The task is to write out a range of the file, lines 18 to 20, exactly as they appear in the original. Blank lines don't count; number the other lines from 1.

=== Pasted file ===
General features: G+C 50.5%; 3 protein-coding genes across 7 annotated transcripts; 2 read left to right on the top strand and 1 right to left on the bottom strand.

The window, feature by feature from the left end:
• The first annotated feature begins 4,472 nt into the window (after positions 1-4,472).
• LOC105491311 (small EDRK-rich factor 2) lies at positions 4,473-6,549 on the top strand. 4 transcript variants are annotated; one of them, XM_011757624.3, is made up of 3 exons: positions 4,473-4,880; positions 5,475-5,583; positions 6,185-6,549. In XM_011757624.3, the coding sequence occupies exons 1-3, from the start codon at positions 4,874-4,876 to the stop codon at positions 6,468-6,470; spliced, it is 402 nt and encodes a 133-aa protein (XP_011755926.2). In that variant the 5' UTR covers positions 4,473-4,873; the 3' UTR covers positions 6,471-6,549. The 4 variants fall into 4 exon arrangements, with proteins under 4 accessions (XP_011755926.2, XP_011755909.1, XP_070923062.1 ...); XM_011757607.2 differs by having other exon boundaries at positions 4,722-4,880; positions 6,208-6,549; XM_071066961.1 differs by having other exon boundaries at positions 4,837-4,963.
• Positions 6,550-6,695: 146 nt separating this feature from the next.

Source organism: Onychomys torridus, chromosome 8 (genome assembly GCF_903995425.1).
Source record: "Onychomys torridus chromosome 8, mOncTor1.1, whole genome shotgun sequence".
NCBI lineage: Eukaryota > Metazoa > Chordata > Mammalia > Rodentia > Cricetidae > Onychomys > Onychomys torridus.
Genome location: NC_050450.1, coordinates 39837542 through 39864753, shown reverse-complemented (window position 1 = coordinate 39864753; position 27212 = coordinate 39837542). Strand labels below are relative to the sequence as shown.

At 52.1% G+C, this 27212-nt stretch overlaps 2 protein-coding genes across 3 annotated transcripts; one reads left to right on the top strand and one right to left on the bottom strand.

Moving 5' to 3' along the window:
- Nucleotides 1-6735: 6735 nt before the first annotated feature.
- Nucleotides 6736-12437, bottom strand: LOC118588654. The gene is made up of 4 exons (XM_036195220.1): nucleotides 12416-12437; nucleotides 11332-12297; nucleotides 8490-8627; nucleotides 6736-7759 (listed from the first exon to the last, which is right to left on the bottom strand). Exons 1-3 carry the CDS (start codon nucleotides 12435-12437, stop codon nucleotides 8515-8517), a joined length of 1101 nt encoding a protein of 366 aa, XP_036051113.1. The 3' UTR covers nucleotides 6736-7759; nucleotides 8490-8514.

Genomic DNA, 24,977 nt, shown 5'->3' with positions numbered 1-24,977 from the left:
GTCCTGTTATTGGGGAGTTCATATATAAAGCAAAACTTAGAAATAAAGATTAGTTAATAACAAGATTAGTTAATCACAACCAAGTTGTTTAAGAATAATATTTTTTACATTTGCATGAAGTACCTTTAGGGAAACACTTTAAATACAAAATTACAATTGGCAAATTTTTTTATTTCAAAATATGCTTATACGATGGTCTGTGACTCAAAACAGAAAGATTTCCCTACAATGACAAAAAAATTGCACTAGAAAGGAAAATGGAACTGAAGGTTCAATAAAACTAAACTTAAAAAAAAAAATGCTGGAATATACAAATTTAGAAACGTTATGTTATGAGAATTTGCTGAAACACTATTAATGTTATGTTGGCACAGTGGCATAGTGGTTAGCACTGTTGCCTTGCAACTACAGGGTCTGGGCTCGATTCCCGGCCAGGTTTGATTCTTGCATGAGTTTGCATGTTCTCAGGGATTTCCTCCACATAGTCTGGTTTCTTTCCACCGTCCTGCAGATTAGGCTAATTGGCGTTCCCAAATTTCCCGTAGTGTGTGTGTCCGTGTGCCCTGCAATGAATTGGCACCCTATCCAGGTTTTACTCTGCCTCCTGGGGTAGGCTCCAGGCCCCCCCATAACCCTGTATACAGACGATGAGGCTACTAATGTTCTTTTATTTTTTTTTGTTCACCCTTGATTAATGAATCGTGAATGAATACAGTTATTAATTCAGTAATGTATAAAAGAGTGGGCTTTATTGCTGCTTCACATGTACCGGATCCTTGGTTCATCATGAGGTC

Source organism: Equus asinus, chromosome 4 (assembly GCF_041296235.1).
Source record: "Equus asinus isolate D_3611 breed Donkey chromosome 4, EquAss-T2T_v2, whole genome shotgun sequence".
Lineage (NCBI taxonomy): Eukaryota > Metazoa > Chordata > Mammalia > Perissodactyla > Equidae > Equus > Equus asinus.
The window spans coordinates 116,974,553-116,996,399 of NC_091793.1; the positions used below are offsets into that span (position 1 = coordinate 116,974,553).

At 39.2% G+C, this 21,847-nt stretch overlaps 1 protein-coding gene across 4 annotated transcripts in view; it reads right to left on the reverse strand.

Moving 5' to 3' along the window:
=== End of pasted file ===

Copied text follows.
Lineage (NCBI taxonomy): Eukaryota > Metazoa > Chordata > Mammalia > Perissodactyla > Equidae > Equus > Equus asinus.
The window spans coordinates 116,974,553-116,996,399 of NC_091793.1; the positions used below are offsets into that span (position 1 = coordinate 116,974,553).

At 39.2% G+C, this 21,847-nt stretch overlaps 1 protein-coding gene across 4 annotated transcripts in view; it reads right to left on the reverse strand.